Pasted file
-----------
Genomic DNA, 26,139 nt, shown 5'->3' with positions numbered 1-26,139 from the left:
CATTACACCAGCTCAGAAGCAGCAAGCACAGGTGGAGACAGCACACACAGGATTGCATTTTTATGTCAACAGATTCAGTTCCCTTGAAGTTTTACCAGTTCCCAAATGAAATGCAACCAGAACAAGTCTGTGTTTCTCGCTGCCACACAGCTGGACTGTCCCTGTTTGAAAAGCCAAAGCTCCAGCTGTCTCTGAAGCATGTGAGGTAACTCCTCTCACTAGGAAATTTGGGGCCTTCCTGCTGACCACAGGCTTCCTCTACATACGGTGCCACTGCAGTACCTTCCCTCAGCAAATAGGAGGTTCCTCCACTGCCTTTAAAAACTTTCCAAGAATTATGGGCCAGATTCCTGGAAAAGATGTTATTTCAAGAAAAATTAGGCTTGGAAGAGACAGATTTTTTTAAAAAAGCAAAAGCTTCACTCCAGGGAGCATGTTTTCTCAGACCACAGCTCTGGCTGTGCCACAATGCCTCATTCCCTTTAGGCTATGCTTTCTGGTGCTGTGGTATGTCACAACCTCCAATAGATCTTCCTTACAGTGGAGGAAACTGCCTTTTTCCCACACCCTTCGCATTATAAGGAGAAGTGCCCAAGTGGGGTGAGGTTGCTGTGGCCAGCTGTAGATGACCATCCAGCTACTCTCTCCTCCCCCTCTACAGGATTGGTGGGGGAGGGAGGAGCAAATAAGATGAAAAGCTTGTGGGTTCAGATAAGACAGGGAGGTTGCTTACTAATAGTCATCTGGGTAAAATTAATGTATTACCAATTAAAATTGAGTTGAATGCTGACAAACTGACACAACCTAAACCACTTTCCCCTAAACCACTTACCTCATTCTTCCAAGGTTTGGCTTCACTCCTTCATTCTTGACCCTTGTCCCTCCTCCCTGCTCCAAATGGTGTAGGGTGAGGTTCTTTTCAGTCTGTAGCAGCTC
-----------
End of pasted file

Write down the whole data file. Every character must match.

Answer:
Genomic DNA, 26,139 nt, shown 5'->3' with positions numbered 1-26,139 from the left:
CATTACACCAGCTCAGAAGCAGCAAGCACAGGTGGAGACAGCACACACAGGATTGCATTTTTATGTCAACAGATTCAGTTCCCTTGAAGTTTTACCAGTTCCCAAATGAAATGCAACCAGAACAAGTCTGTGTTTCTCGCTGCCACACAGCTGGACTGTCCCTGTTTGAAAAGCCAAAGCTCCAGCTGTCTCTGAAGCATGTGAGGTAACTCCTCTCACTAGGAAATTTGGGGCCTTCCTGCTGACCACAGGCTTCCTCTACATACGGTGCCACTGCAGTACCTTCCCTCAGCAAATAGGAGGTTCCTCCACTGCCTTTAAAAACTTTCCAAGAATTATGGGCCAGATTCCTGGAAAAGATGTTATTTCAAGAAAAATTAGGCTTGGAAGAGACAGATTTTTTTAAAAAAGCAAAAGCTTCACTCCAGGGAGCATGTTTTCTCAGACCACAGCTCTGGCTGTGCCACAATGCCTCATTCCCTTTAGGCTATGCTTTCTGGTGCTGTGGTATGTCACAACCTCCAATAGATCTTCCTTACAGTGGAGGAAACTGCCTTTTTCCCACACCCTTCGCATTATAAGGAGAAGTGCCCAAGTGGGGTGAGGTTGCTGTGGCCAGCTGTAGATGACCATCCAGCTACTCTCTCCTCCCCCTCTACAGGATTGGTGGGGGAGGGAGGAGCAAATAAGATGAAAAGCTTGTGGGTTCAGATAAGACAGGGAGGTTGCTTACTAATAGTCATCTGGGTAAAATTAATGTATTACCAATTAAAATTGAGTTGAATGCTGACAAACTGACACAACCTAAACCACTTTCCCCTAAACCACTTACCTCATTCTTCCAAGGTTTGGCTTCACTCCTTCATTCTTGACCCTTGTCCCTCCTCCCTGCTCCAAATGGTGTAGGGTGAGGTTCTTTTCAGTCTGTAGCAGCTC